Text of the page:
Is Uber an Obvious Winner?


Uber is a technology company in the business of transporting people, food, and freight. Their proprietary platform connects customers with independent drivers who fulfill these services. 


It’s no secret Uber has an extremely strong brand. In fact, it is so strong you probably didn’t need a summary of what the company does, considering most reading this have used at least one segment that the company provides. The word “Uber” is mostly used as a verb today. Similar to “Google it”, people refer to going somewhere as “Ubered.” Having your company’s name become a verb is the highest level of brand loyalty and acknowledgment a company can have. Similar to how Apple started as a PC company and is now mostly known for its phones, having a strong brand allows you to move around into new market places. This is exactly what Uber has done with Uber Eats, and to a smaller degree with Uber Freight. With transportation being transformed by innovation, its seems Uber is perfectly poised to become even more integrated into the transportation of food, people, and freight than ever before. 


As you can imagine, this segment has taken a hard hit with the effects of COVID-19. People stopped going out resulting in revenues being down 61% year over year. Once the main segment for Uber, it now comes second to Uber Eats. Once society gets back to normal, this segment will bounce back for Uber. People will go out again, drink, travel, live their lives, and Uber will become a part of that, again. And with Uber and Lyft making up 90% of the ride-share business, I can say that quite confidently. I personally know people living in big cities who have opted out of car ownership completely, in exchange for Uber. For these people, using Uber pool is a cheaper way to commute to work. When you factor in a car’s initial cost, insurance, gas, maintenance, and in big cities, having to pay for parking, it is cheaper to use Uber pool to commute rather than owning your own car. With a service like this so integrated into peoples’ lives, you begin to realize why Uber is a verb. Not to mention all the drivers who enjoy working on their own time without a boss. I know people who will get off work, drive for Uber for a few hours while waiting for traffic to die down, and then commute home once traffic clears. The flexibility and usefulness for both the drivers and riders, is an extremely valuable service that Uber provides.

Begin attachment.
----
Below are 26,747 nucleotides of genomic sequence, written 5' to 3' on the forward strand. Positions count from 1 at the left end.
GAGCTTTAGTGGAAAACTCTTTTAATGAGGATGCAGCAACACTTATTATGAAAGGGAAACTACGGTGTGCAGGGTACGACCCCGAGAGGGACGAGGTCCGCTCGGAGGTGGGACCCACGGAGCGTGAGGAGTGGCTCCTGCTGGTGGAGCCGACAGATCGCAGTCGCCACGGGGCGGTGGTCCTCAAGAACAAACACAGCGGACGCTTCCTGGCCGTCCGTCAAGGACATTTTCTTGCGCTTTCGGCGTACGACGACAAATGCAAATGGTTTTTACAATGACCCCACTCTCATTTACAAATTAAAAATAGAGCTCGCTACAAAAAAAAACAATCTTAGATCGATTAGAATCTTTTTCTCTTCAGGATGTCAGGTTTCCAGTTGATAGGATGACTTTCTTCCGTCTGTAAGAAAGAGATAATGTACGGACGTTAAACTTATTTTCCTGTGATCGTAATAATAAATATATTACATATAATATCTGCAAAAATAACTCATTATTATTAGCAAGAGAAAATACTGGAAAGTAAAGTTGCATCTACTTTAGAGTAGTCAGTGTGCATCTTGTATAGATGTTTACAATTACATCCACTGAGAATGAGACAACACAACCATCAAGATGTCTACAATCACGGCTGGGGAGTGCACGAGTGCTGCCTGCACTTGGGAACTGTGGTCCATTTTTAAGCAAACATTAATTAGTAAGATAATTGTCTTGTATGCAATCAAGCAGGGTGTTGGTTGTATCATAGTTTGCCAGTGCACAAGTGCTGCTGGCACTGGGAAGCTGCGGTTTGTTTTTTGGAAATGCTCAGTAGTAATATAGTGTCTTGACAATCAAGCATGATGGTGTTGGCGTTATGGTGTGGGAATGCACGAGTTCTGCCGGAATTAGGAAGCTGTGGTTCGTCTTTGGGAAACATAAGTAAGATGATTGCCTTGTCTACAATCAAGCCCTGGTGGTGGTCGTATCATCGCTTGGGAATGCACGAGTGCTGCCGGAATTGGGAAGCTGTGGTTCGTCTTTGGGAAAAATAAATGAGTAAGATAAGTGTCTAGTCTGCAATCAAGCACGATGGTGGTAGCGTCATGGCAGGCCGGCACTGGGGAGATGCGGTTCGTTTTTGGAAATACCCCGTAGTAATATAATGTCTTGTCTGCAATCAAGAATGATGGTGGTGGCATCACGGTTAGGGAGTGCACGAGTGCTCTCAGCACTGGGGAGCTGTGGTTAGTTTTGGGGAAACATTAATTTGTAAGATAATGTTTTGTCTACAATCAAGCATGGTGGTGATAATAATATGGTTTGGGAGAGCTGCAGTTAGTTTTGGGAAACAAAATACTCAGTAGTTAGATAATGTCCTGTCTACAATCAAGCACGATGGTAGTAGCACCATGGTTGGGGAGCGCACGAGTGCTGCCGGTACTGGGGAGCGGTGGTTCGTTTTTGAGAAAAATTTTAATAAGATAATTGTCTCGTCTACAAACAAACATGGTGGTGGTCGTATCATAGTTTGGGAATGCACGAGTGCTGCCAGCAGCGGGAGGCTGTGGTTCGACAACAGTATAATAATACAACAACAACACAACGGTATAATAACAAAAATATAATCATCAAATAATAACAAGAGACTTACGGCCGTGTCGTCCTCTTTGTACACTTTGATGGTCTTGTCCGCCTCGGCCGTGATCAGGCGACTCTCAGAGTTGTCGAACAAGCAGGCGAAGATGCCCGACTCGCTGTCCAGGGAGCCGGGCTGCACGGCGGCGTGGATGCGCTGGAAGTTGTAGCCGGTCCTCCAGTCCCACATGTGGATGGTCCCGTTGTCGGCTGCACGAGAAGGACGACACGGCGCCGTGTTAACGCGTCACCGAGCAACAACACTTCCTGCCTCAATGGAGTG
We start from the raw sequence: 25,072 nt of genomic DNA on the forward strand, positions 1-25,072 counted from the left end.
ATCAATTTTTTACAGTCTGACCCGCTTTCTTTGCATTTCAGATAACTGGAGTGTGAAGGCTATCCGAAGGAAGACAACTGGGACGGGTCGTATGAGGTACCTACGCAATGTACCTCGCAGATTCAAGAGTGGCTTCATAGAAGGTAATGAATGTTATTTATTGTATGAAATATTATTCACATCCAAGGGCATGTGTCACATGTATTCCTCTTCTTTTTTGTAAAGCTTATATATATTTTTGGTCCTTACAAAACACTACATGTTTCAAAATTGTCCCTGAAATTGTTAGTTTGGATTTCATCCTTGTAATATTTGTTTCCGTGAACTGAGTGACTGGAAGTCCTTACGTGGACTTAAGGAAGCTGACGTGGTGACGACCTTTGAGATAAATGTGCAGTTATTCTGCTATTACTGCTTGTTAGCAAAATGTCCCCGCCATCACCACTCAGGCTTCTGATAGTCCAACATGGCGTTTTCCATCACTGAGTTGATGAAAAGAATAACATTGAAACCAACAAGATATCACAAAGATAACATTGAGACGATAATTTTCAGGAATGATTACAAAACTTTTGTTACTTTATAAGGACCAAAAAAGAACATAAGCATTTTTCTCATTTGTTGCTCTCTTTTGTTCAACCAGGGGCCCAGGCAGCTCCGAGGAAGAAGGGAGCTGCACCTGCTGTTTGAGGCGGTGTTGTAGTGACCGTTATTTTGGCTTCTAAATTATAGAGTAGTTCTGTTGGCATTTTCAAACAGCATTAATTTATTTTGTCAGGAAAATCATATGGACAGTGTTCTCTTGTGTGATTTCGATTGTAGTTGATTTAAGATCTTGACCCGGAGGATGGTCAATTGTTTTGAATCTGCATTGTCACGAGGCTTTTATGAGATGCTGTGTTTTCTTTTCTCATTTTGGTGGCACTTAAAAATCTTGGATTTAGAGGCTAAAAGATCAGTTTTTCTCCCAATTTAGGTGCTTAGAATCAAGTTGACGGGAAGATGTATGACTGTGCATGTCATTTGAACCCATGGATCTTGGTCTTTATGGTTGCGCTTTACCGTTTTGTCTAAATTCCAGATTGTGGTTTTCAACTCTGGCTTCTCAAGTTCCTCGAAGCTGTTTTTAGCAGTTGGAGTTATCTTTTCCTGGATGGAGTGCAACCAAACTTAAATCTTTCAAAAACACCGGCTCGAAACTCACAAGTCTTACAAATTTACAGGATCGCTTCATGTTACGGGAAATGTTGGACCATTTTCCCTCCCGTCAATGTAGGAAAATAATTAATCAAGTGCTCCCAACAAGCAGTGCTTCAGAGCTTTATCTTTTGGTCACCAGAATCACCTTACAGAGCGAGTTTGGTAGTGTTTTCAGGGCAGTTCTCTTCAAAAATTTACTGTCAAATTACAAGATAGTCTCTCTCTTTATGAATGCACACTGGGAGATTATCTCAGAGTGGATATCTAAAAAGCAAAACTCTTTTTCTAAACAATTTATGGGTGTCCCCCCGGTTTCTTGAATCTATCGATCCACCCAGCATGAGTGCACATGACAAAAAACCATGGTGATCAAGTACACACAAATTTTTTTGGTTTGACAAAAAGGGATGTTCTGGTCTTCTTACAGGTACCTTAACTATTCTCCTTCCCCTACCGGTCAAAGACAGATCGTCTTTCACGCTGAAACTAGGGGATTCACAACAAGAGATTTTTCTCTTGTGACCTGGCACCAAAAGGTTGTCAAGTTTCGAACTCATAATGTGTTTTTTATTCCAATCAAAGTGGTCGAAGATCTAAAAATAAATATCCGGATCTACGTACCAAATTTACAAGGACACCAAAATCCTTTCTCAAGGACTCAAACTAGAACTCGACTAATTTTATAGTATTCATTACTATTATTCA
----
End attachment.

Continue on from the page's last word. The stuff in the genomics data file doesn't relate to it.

With everyone eating at home, this segment performed exceptionally well during the pandemic. Revenues for Eats/Delivery surged 125% year over year. I do expect this segment to cool off a bit, but long-term I still believe this segment is a winner. People were ordering in with apps such as Uber, DoorDash, and Postmates (recently acquired by Uber) long before the pandemic hit. This is a trend with the under 35 crowd that I don’t see going away. People are cooking less and less, and with tons of available options and deals through the app, delivery is the new takeout. Uber and DoorDash make up roughly 76% of all food deliveries and are the two main competitors in the industry. This segment also offers drivers an option to work without having people in their car. Drivers can play the music they want, listen to their favorite podcast, and get paid while doing so.